When it comes to platforming games, everyone’s familiar with Sonic, Mario and Crash Bandicoot, right?
Those who grew up playing games in the late 90s and early 2000s, however, are also likely to be familiar with Klonoa, a strange cat who is drawn to dreamlike worlds in order to save them from calamity. Now costing a pretty penny to pick up on the second-hand market, Klonoa Phantasy Reveries Series bundles up the first two games featuring this unique hero to offer a shot of nostalgia and reach a new audience. But it’s not without its issues.
Klonoa: Door to Phantomile launched on the original PlayStation way back in 1997, but the version presented here is actually based on a 2008 Wii remake. The gameplay remains true to the original, however, for better or for worse, with you having to guide Klonoa through a series of 2.5D platforming stages with a fairly limited moveset. As you explore environments, you can basically just jump and grab enemies with a wind bullet. Once you have a grabbed enemy, though, you can either throw it to hit other enemies or objects such as switches, or use it to perform a handy double jump, boosting yourself off it in mid-air.
With this simple repertoire of moves, Klonoa: Door to Phamtomile proves to be challenging at times, especially in its later stages and for those wishing to find all of its collectibles. Sometimes you’re required to repeatedly grab and use enemies to boost yourself into the air without touching the ground, for example, and with the wind bullet manoeuvre needing a degree of precision, it can be a bit frustrating at times.
Klonoa 2: Lunatea’s Veil, released on PlayStation 2 in 2001, doesn’t stray far from the format of its predecessor. The levels are perhaps a bit longer and more intricate, with some new snowboarding levels thrown in for good measure. The visuals are a bit nicer too. On the whole though, it’s just more of the same. Not that some will mind that; the somewhat unique brand of platforming action presented here does have its charm, even though mechanically it’s not quite as sharp as it used to be.
It’s the boss fights found in both games that are perhaps the highlight of the experience, challenging you to avoid hazards and attacks while you manoeuvre to exploit their weaknesses. They’re challenging, enjoyable and inventive, and offer a break from the traditional platforming action for a short while. Every time you come up against one you’ll find yourself tested in a new way, which is refreshing.
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Making Klonoa Phantasy Reverie Series more enjoyable and accessible for all are some nice quality of life improvements. There’s a new Easy difficulty, for example, allowing players to make headway in both games with less stress thanks to infinite lives and reduced damage. Those who do want more of a challenge, though, will be happy to find that there’s an unlockable Hard difficulty level. On the subject of unlockables, there’s also Time Attack mode and nifty extras such as a music player.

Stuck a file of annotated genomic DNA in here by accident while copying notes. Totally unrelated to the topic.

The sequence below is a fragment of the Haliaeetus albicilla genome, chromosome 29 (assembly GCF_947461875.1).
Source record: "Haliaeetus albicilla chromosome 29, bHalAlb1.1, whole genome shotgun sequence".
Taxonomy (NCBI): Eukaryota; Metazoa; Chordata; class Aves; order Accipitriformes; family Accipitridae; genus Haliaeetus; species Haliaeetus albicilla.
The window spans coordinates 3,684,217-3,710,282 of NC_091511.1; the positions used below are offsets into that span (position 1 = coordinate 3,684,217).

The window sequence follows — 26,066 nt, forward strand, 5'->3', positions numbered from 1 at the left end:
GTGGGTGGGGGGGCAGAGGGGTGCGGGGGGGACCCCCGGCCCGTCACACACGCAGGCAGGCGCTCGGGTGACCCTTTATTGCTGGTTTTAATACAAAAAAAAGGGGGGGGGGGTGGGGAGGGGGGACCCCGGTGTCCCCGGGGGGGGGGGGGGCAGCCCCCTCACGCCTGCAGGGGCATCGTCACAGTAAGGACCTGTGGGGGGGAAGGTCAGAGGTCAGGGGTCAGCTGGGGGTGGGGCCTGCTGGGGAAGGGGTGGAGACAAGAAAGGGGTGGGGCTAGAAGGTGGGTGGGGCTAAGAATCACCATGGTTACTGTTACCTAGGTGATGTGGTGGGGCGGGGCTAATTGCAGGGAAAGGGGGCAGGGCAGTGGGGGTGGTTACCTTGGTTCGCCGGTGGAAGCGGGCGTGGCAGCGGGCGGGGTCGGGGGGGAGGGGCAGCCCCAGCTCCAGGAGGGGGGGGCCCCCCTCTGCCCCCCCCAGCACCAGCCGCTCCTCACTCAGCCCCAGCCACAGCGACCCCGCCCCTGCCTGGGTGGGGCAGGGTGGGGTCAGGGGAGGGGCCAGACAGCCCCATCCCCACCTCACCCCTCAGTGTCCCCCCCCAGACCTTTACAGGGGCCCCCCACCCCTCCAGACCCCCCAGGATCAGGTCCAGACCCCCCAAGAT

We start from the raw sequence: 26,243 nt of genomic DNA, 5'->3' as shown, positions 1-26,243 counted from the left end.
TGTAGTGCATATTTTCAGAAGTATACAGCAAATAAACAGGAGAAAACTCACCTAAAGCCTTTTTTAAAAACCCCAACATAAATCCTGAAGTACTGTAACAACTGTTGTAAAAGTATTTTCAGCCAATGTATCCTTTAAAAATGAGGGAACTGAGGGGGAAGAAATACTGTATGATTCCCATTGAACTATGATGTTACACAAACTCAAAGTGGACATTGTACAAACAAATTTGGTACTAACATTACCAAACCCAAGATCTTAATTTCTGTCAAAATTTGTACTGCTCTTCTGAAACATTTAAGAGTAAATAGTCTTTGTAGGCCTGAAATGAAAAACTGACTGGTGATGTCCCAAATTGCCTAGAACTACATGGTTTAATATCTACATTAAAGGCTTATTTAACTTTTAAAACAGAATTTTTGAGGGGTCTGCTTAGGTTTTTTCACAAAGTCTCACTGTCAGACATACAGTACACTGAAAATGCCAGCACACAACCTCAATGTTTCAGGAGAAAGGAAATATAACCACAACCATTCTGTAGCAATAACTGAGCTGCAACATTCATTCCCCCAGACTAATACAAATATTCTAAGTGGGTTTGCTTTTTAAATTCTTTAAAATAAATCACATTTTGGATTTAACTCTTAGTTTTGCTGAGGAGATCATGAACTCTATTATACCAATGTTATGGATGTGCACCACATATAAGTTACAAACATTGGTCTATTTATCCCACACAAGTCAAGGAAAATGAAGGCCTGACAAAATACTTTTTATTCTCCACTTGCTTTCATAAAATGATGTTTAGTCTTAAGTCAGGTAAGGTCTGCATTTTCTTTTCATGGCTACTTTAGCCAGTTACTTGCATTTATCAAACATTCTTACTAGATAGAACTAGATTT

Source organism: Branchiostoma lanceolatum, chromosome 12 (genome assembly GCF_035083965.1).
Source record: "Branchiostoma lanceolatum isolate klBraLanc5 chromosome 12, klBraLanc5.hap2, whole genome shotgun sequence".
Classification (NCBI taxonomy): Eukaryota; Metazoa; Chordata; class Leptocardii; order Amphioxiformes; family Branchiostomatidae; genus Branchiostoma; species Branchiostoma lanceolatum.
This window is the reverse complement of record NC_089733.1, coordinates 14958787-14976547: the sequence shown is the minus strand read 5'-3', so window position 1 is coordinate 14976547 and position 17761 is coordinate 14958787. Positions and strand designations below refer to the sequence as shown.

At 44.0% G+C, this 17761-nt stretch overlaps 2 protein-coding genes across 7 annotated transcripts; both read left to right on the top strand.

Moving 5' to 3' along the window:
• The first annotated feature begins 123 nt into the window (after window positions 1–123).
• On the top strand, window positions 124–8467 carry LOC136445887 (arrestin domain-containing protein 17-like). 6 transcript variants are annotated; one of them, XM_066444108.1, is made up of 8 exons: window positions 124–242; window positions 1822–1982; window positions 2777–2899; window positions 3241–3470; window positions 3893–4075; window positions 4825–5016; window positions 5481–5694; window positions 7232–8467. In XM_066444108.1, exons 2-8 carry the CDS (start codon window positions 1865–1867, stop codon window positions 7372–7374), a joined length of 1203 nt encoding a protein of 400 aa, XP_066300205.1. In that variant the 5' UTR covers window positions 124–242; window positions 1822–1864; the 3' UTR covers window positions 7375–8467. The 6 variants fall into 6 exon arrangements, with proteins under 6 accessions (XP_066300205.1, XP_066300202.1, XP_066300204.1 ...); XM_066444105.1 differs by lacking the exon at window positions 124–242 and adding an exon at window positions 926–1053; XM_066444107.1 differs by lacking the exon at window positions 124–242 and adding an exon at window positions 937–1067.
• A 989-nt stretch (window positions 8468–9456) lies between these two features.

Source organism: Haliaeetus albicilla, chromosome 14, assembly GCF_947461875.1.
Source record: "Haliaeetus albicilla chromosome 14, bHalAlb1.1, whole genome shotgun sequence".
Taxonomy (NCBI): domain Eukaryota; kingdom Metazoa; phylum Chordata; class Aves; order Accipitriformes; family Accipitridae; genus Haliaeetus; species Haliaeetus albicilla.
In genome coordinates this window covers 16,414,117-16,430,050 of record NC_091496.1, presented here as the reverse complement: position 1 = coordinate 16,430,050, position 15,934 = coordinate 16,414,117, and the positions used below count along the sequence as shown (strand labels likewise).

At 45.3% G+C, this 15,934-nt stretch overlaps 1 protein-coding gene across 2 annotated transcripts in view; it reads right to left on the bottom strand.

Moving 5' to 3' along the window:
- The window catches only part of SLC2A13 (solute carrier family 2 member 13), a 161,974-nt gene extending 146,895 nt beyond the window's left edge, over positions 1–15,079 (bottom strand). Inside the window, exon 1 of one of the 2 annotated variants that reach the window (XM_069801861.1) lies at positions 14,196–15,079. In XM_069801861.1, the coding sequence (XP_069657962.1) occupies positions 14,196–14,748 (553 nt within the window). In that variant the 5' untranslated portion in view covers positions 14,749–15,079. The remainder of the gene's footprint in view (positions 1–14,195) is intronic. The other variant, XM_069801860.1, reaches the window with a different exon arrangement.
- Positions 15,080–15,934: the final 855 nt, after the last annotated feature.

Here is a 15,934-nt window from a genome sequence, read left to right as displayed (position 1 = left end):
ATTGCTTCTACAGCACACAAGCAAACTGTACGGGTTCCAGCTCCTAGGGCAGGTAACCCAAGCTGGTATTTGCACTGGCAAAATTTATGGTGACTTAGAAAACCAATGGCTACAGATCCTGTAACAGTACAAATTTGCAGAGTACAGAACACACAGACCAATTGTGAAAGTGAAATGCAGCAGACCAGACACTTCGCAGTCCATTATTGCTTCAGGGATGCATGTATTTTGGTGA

Another quality of life feature that proves to be invaluable is the ability to fast forward or skip story scenes. We wouldn’t usually bother with such a feature, but the story scenes in Klonoa Phantasy Reverie Series do drag on a bit despite not really conveying much. All you need to know is that the world is in peril and it’s up to you to save it. Watch all of the overly saccharine scenes here and you’ll likely fall asleep on the job.
Ultimately, we’re a little torn on Klonoa Phantasy Reverie Series. On the one hand, this is the cheapest and best way to play two classic platformers from yesteryear, and we’d love to see Klonoa make a comeback in a brand new game. But on the other, both of the games included in this collection don’t feel quite as enjoyable to play as they once did, and there’s little in the way of extras. Well, unless you’re happy to pay for a DLC package that includes additional costumes as well a digital artbook and soundtrack. And Klonoa Phantasy Reverie Series itself isn’t particularly cheap.
Had the additional DLC package been included with the game as standard, we’d probably suggest Klonoa Phantasy Reveries Series as a must-have for fans hungry to spend time with its cool cat protagonist again. It would be easier to recommend to newcomers, too. But as it is, while some will get plenty of enjoyment out of it at full price, most might want to wait until it goes on sale. Klonoa Phantasy Reverie Series is an enjoyable blast from the past, but it’s by no means essential playing.